Nazi Germany was far ahead of its time in terms of its technology. From the infamous V2 rockets to the world’s first operational jet fighter, the Third Reich designed and built some of the most advanced and deadly weapons of their day. However, there were cases where the German technological imagination leaped far ahead of what could be manufactured given the materials and techniques of the time. I’ve covered the most ambitious of these out there designs before–nothing less than an orbital doomsday device that would orbit the planet and use concentrated sunlight to obliterate enemy cities.
While such a thing was wildly impractical at the time–we couldn’t even build the Sun Gun with today’s technology–the subject of today’s article was something more attainable, although still far out of reach for rocket engineers in the 1940s. Dubbed the Silbervogal (“Silverbird”), Dr. Eugen Sanger’s revolutionary aircraft was designed to fly halfway around the world to strike a blow right at the heart of the American homeland.
The Amerika Bomber Program and the Silverbird
Dr. Eugen Sanger originally conceived of his Silbervogel design as a peacetime craft that would be able to reach orbit. After publishing articles in Flight magazine about the potential of rocket powered aircraft, Sanger was given free reign to build a secret research lab in Trauen, where he could begin to design the Silverbird for more fearsome purposes. Sanger’s work, funded by the Luftwaffe (the German Air Force), fell under the auspices of the Amerika Bomber program, which sought to build aircraft that could launch raids across the Atlantic Ocean and destroy targets in North America.
While several conventional crafts were being developed under the program, Sanger’s rocket plane was the most futuristic and audacious. The craft sported a flattened fuselage and stubby, wedge shaped wings. Fuel was stored in two large tanks on either side of the fuselage, and the end of the fuselage sported a flat tail surface. Oxygen tanks were located forward of the wings. The craft would be propelled in art by a large rocket motor capable of generating 100 tons of thrust. The pilot would sit in a pressurized cockpit in the front of the craft. For armament, the Silbervogel carried one 8000 pound bomb.
The real audacity of the craft lay in its proposed flight plan. It would be propelled down a two mile for eleven seconds by a rocket powered sled. It would take off at approximately 1149 mph and quickly reach an altitude of 90 miles. Then, the main rocket would fire for eight minutes, gobbling 90 tons of fuel and propelling the Silbervogel to a blistering 13,724 mph. Once the rocket burn was complete, the craft would “coast” along, being dragged down by gravity. When it suck far enough to hit denser air about 25 miles above the surface, it would “skip” up to a higher altitude, much like a stone skipping across a pond. In this fashion it would fly over America, drop its payload, and eventually glide to a conventional descent in Japan, using its tricycle landing gear.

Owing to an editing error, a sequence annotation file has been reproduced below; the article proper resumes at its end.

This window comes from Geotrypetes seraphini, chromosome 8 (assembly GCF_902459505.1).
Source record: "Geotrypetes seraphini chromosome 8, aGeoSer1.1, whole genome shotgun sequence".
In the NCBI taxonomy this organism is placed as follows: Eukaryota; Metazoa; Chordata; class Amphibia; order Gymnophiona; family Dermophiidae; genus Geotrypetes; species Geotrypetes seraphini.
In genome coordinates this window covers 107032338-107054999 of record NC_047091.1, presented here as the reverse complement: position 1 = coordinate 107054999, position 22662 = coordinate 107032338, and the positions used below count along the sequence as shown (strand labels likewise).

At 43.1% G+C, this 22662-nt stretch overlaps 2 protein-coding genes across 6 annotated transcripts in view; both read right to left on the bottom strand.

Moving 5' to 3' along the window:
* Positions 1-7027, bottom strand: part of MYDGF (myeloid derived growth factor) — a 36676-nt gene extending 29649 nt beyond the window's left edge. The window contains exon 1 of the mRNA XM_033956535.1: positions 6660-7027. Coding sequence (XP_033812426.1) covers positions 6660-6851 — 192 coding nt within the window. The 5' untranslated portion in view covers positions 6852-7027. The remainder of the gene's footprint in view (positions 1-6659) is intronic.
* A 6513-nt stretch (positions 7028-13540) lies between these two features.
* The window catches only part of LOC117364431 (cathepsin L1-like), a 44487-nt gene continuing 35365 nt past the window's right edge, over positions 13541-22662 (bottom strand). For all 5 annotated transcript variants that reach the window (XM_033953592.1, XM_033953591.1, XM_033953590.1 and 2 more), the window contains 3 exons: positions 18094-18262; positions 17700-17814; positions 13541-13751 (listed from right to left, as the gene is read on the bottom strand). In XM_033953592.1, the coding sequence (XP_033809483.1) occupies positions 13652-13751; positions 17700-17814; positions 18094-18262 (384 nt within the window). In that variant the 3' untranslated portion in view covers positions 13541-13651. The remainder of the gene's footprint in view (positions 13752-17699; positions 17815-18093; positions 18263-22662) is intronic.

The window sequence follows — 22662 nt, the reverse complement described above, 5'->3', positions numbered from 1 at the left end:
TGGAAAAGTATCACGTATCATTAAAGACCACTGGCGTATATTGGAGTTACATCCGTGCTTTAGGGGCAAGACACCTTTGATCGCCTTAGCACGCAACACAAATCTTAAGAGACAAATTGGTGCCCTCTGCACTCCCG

Flight of the Silverbird
Sanger’s Silbervogel bomber was so far beyond the cutting edge of 1940s technology that even Sanger himself admitted it would probably be twenty years before it took flight. Sanger did get as far as testing early versions of the rocket engine, when Hitler ordered Operation Barbarossa to begin in June 1941. With the German blitzkrieg taking on the titanic Russian Army, all resources needed to be funneled toward more conventional designs. Such far of designs as the Silbervogel were luxuries Germany could ill afford, and Sanger was forced to utilize his expertise elsewhere.
After the war, Sanger and mathematician Irene Bredt, who he would marry in 1951, went to work for the French Air Ministry. By this time, various countries including the United States and the Soviet Union had obtained Dr. Sanger’s research results. Stalin saw that Dr. Sanger could be quite an asset, and sent Russian agents including one of his sons to kidnap the scientist. French authorities learned of the plot, and managed to conceal the scientist’s whereabouts before the Russians could nab him.
Despite Sanger’s determination, the Silbervogel never did fly. The closest craft to it was the X-15, a rocket powered plane designed by the US in 1960. While no rail based weapon system such as Sanger envisioned has been used, his design is echoed in such iconic crafts as the Space Shuttle.